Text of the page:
1. ## pointers?

What is the diference btw a pointer & a pointer variable?

I mean I was confused by the following statement while reading an article,

int x, y;

*yPtr = 7;

yPtr =&y;

*yptr and yPtr is confusing.

2. basically, instead of storing a value, a pointer stores an adress to a variable that stores a value.

Here you set the value yPtr points at
*yPtr = ...

Here you set the adress to where yPtr should point. You should not use an arbitrary number here but rather get the address of a variable through the & operator ( &myInt ).
yPtr = ...

There is a pointer tutorial on this site:
http://www.cprogramming.com/tutorial/lesson6.html

3. ## Re: pointers?

As Magos said, pointers store an address to a variable.

yPtr =&y;
store the address of y into yPtr.
You can now reference y or *yPtr as the same value.

*yPtr = 7;
7 is stored in the location that yPtr points to. IOW y is set to 7.

By the way, you must specify yPtr:
int x, y, *yPtr;
This tells the compiler that yPtr will store an address.

4. ## Pointers can be confusing at first.

But, pointers are used alot, so you'll get plenty of practice.

One thing that confused me at first was that the asterisk (*) has a different meaning in a declaration than in an assignment:

int *yPtr = &y; // This is OK (* means yPtr is a pointer, not dereferenced)
*yPtr = &y; // Wrong (Address of y assigned to whatever yPtr "points to")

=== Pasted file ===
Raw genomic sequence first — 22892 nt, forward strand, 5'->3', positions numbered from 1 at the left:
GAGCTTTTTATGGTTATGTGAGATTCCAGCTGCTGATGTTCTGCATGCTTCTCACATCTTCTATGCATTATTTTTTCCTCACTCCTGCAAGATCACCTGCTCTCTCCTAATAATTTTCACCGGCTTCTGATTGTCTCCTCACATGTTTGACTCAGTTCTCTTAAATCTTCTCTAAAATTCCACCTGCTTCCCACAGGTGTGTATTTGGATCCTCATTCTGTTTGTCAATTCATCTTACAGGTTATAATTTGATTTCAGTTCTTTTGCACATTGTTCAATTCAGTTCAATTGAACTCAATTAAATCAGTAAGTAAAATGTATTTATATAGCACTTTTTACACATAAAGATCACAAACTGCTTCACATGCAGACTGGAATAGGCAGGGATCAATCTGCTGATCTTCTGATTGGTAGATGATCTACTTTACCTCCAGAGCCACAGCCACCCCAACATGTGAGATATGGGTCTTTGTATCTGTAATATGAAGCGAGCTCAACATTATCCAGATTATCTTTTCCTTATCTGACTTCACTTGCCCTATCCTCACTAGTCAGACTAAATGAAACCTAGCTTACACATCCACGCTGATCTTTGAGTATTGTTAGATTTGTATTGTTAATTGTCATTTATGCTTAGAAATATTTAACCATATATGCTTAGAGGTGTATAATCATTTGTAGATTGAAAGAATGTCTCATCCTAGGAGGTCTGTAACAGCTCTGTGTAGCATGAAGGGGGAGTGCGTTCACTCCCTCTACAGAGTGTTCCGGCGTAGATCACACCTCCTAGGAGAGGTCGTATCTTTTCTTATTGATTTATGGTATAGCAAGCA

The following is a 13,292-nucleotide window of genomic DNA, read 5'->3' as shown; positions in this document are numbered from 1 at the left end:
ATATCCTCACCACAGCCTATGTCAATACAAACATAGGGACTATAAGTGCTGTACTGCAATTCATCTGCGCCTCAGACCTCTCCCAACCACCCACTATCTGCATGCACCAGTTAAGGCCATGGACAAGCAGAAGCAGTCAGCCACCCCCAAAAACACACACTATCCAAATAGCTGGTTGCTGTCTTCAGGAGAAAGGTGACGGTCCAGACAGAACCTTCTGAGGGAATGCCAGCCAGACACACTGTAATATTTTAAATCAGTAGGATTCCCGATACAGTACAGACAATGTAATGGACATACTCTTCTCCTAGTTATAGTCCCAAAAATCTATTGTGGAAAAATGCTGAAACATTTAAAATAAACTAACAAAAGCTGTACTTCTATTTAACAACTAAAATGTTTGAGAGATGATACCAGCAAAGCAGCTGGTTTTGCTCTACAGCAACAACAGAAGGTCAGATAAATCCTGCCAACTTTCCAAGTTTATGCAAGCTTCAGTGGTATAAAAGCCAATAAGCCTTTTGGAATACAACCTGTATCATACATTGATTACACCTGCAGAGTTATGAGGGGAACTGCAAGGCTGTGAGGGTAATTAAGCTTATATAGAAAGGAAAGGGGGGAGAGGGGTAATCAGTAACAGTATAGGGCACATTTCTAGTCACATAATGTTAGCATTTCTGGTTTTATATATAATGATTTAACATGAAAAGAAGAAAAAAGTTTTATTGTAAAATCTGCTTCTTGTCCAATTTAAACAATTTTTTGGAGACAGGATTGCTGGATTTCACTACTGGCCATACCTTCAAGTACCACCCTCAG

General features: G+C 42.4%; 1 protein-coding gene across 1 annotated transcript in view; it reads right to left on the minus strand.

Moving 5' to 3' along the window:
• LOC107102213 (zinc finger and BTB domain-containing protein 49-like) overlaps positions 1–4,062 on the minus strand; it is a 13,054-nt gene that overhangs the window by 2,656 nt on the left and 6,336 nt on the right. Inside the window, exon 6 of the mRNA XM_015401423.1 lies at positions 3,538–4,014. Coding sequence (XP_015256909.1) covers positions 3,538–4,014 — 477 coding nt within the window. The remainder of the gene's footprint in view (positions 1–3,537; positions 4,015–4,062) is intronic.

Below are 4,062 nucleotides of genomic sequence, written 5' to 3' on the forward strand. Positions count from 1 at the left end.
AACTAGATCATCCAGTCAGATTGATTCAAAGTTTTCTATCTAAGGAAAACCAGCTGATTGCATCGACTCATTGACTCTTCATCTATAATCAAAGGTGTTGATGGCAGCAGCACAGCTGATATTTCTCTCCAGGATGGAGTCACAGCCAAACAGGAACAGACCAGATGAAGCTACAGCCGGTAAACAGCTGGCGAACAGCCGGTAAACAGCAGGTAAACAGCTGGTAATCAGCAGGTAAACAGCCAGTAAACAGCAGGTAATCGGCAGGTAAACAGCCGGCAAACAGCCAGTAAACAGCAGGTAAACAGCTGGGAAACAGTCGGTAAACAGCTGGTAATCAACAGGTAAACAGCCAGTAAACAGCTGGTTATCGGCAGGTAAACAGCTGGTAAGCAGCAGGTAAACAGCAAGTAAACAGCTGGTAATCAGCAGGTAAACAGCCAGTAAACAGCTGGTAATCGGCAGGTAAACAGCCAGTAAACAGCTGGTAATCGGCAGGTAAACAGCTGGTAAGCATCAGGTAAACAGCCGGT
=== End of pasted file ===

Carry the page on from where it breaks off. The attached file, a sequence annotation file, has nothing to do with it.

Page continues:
yPtr = &y; // This is OK (Address of y assigned to yPtr)
*yPtr = x; // This is OK (* means "dereference". x is assigned to whatever yPtr "points to")

5. I always found it easier to think about it like this:
Code:
```    ...
int x=10;           //integer x
int y=10;           //integer y
int*xptr=new int;   //pointer to new integer
int*yptr=&y;   //pointer to new integer (same as yptr=&y)
...
*xptr+=5;   //add 5 to xptr's copy of x (xptr only points to the value)
*yptr+=5;   //add 5 to y (yptr points to the address of y)
...
delete xptr; //because it points to a newly allocated int-size chunk of memory
*xptr=0; //point it to nothing
...```
now when you print it out, it looks liek this:
Code:
```x:     10
y:     15
*xptr: 15
*yptr: 15
xptr:  0x...
yptr:  0x...```
it's like in a function, when you use the ampersand (&) in the calling of the function to change that variables value in main as well... actually, that's exactly what it is, but I don't want to try to confuse you anymore...

6. thanku v m.